1. Do all international financial transactions necessarily involve exchanging one nation’s distinct currency for another? Explain. Could a nation that neither imports goods and services nor exports goods and services still engage in international financial transactions?
Answer: The answer is almost certainly a yes. Only in rare cases would you find barter exchanges (goods and services for other goods and services). Yes, they could engage in financial transactions (the exchange of assets across countries).
2. Explain: “U.S. exports earn supplies of foreign currencies that Americans can use to finance imports.” Indicate whether each of the following creates a demand for or a supply of European euros in foreign exchange markets: a. A U.S. airline firm purchases several Airbus planes assembled in France. b. A German automobile firm decides to build an assembly plant in South Carolina. c. A U.S. college student decides to spend a year studying at the Sorbonne in Paris. d. An Italian manufacturer ships machinery from one Italian port to another on a Liberian freighter. e. The U.S. economy grows faster than the French economy.
f. A U.S. government bond held by a Spanish citizen matures, and the loan amount is paid back to that person. g. It is widely expected that the euro will depreciate in the near future.
Answer: American exports lead to an increase in the foreigncurrency bank deposit holdings of Americans. These holdings will be decreased through American purchases of imports. Hence, the foreigncurrency assets earned through exports can be used to finance imports. (a) A demand for euros: The U.S. airline must purchase euros before purchasing the Airbus planes. (b) A supply of euros: The German automobile firm must purchase U.S. dollars, or supply euros, before building the plant. (c) A demand for euros: The U.S. college student must purchase euros before studying in France. (d) A supply of euros: The Italian manufacturer must purchase U.S. dollars, or supply euros, to pay the Liberian freighter (which requires payment in U.S. dollars). (e) A demand for euros: Since the U.S. economy grows faster than the French economy, U.S. imports from France will grow faster than France's imports from the U.S. holding everything else constant. To buy these additional French goods the U.S. will purchase more (net) euros. (f) A demand for euros: The U.S. pays the Spanish citizen in U.S. dollars. The Spanish citizen then purchases euros so she has currency she can use in her home country. (g) A supply of euros: Since individuals holding euros expect the currency to depreciate in the near future they sell (supply) the euros today in an attempt to avoid the loss in the future.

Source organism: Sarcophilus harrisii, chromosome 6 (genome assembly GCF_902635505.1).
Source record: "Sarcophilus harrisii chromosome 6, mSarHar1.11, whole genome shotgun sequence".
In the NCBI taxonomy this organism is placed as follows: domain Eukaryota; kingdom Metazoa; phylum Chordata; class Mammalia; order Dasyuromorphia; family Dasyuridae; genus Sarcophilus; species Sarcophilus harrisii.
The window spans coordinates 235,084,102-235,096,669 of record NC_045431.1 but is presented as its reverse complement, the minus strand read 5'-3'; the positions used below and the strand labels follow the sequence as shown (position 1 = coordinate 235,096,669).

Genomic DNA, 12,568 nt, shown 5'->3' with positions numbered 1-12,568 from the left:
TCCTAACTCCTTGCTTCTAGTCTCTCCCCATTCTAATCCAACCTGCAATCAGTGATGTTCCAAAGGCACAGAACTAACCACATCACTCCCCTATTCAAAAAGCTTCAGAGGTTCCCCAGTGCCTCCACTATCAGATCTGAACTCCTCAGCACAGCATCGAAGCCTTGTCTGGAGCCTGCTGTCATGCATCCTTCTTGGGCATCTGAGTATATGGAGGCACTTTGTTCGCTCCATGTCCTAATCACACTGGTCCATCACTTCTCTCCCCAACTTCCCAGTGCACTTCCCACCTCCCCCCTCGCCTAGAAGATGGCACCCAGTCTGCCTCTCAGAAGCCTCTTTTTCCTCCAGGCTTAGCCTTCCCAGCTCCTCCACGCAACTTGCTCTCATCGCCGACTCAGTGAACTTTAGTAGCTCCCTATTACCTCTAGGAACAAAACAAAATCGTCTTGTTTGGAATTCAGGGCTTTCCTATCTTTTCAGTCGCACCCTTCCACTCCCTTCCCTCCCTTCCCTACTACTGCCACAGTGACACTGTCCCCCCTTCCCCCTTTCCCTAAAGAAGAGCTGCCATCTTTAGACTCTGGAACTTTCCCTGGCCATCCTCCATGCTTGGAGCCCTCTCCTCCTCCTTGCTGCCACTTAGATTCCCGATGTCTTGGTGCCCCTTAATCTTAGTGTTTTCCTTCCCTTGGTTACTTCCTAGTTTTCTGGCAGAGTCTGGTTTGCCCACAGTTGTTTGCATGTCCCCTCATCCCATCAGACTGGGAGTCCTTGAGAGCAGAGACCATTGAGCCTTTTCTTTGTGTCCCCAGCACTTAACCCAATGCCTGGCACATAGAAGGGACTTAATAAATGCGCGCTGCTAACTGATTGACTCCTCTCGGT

3. What do the plus signs and negative signs signify in the U.S. balance of payments statement? Which of the following items appear in the current account and which appear in the capital and financial account? U.S. purchases of assets abroad; U.S. services imports; foreign purchases of assets in the United States; U.S. good exports, U.S. net investment income. Why must the current account and the capital and financial account sum to zero?
Answer: The plus sign (+) indicates a credit to the U.S. balance of payments. The negative sign (-) indicates a debit the U.S balance of payments. U.S. purchases of assets abroad: current account
U.S. services imports: current account
Foreign purchases of assets in the United States: capital and financial account U.S. good exports: current account
U.S. net investment income: current account
The balance on the current account and the balance on the capital and financial account must always sum to zero because any deficit or surplus in the current account automatically creates an offsetting entry in the capital and financial account. People can only trade one of two things with each other: currently produced goods and...